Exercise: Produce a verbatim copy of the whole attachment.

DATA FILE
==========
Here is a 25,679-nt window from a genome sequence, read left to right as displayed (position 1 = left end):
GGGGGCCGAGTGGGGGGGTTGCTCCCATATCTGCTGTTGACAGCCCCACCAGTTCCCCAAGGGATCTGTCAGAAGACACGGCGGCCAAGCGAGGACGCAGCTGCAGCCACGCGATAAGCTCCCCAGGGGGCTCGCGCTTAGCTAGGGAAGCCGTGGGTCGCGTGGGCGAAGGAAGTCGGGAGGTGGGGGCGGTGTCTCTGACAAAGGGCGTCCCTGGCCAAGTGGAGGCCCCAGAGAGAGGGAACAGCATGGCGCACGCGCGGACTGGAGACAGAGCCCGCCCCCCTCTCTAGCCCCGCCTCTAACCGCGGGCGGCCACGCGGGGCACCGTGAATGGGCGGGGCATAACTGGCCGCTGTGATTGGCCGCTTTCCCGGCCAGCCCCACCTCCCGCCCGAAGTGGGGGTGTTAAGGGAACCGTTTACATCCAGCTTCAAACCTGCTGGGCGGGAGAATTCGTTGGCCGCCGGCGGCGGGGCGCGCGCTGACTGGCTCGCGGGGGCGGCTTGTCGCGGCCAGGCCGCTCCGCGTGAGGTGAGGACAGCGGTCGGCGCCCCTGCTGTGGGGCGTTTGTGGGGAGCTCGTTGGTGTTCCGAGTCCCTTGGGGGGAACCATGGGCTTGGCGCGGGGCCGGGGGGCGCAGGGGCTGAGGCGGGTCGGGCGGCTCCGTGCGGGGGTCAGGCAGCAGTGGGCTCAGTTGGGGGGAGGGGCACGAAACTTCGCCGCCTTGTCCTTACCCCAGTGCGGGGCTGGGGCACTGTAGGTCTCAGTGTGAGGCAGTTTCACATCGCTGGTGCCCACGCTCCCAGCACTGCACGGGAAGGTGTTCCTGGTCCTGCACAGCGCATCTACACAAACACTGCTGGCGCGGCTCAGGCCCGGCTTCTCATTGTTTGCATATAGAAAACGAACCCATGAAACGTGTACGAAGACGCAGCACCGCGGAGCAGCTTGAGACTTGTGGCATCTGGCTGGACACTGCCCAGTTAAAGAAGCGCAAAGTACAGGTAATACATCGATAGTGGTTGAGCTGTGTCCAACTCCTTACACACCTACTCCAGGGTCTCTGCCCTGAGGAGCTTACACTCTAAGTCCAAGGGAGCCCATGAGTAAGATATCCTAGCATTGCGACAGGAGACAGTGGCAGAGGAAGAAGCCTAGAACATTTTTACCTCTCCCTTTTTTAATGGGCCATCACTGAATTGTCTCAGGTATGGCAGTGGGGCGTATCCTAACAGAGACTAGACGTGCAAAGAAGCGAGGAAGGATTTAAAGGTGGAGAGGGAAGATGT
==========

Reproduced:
Here is a 25,679-nt window from a genome sequence, read left to right as displayed (position 1 = left end):
GGGGGCCGAGTGGGGGGGTTGCTCCCATATCTGCTGTTGACAGCCCCACCAGTTCCCCAAGGGATCTGTCAGAAGACACGGCGGCCAAGCGAGGACGCAGCTGCAGCCACGCGATAAGCTCCCCAGGGGGCTCGCGCTTAGCTAGGGAAGCCGTGGGTCGCGTGGGCGAAGGAAGTCGGGAGGTGGGGGCGGTGTCTCTGACAAAGGGCGTCCCTGGCCAAGTGGAGGCCCCAGAGAGAGGGAACAGCATGGCGCACGCGCGGACTGGAGACAGAGCCCGCCCCCCTCTCTAGCCCCGCCTCTAACCGCGGGCGGCCACGCGGGGCACCGTGAATGGGCGGGGCATAACTGGCCGCTGTGATTGGCCGCTTTCCCGGCCAGCCCCACCTCCCGCCCGAAGTGGGGGTGTTAAGGGAACCGTTTACATCCAGCTTCAAACCTGCTGGGCGGGAGAATTCGTTGGCCGCCGGCGGCGGGGCGCGCGCTGACTGGCTCGCGGGGGCGGCTTGTCGCGGCCAGGCCGCTCCGCGTGAGGTGAGGACAGCGGTCGGCGCCCCTGCTGTGGGGCGTTTGTGGGGAGCTCGTTGGTGTTCCGAGTCCCTTGGGGGGAACCATGGGCTTGGCGCGGGGCCGGGGGGCGCAGGGGCTGAGGCGGGTCGGGCGGCTCCGTGCGGGGGTCAGGCAGCAGTGGGCTCAGTTGGGGGGAGGGGCACGAAACTTCGCCGCCTTGTCCTTACCCCAGTGCGGGGCTGGGGCACTGTAGGTCTCAGTGTGAGGCAGTTTCACATCGCTGGTGCCCACGCTCCCAGCACTGCACGGGAAGGTGTTCCTGGTCCTGCACAGCGCATCTACACAAACACTGCTGGCGCGGCTCAGGCCCGGCTTCTCATTGTTTGCATATAGAAAACGAACCCATGAAACGTGTACGAAGACGCAGCACCGCGGAGCAGCTTGAGACTTGTGGCATCTGGCTGGACACTGCCCAGTTAAAGAAGCGCAAAGTACAGGTAATACATCGATAGTGGTTGAGCTGTGTCCAACTCCTTACACACCTACTCCAGGGTCTCTGCCCTGAGGAGCTTACACTCTAAGTCCAAGGGAGCCCATGAGTAAGATATCCTAGCATTGCGACAGGAGACAGTGGCAGAGGAAGAAGCCTAGAACATTTTTACCTCTCCCTTTTTTAATGGGCCATCACTGAATTGTCTCAGGTATGGCAGTGGGGCGTATCCTAACAGAGACTAGACGTGCAAAGAAGCGAGGAAGGATTTAAAGGTGGAGAGGGAAGATGT